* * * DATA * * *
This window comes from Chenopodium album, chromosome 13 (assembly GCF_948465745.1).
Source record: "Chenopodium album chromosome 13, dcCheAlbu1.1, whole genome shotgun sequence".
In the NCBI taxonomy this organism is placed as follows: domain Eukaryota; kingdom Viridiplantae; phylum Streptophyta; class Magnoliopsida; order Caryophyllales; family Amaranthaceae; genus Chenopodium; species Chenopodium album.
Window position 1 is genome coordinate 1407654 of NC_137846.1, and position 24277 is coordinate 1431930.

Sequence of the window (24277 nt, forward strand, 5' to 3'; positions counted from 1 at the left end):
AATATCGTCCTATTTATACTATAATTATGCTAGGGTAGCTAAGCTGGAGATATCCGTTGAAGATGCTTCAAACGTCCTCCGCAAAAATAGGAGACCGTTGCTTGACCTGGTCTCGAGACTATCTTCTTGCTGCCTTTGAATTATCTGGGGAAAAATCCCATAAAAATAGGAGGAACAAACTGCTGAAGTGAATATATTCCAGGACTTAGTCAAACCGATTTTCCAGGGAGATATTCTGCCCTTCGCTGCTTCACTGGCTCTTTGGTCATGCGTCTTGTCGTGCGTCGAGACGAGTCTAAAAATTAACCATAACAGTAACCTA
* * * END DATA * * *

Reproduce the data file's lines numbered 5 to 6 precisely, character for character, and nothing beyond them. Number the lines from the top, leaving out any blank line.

Sequence of the window (24277 nt, forward strand, 5' to 3'; positions counted from 1 at the left end):
AATATCGTCCTATTTATACTATAATTATGCTAGGGTAGCTAAGCTGGAGATATCCGTTGAAGATGCTTCAAACGTCCTCCGCAAAAATAGGAGACCGTTGCTTGACCTGGTCTCGAGACTATCTTCTTGCTGCCTTTGAATTATCTGGGGAAAAATCCCATAAAAATAGGAGGAACAAACTGCTGAAGTGAATATATTCCAGGACTTAGTCAAACCGATTTTCCAGGGAGATATTCTGCCCTTCGCTGCTTCACTGGCTCTTTGGTCATGCGTCTTGTCGTGCGTCGAGACGAGTCTAAAAATTAACCATAACAGTAACCTA